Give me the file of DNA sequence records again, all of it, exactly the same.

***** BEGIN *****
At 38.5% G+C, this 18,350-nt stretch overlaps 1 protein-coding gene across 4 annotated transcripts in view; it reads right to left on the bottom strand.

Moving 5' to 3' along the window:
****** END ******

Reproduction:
At 38.5% G+C, this 18,350-nt stretch overlaps 1 protein-coding gene across 4 annotated transcripts in view; it reads right to left on the bottom strand.

Moving 5' to 3' along the window: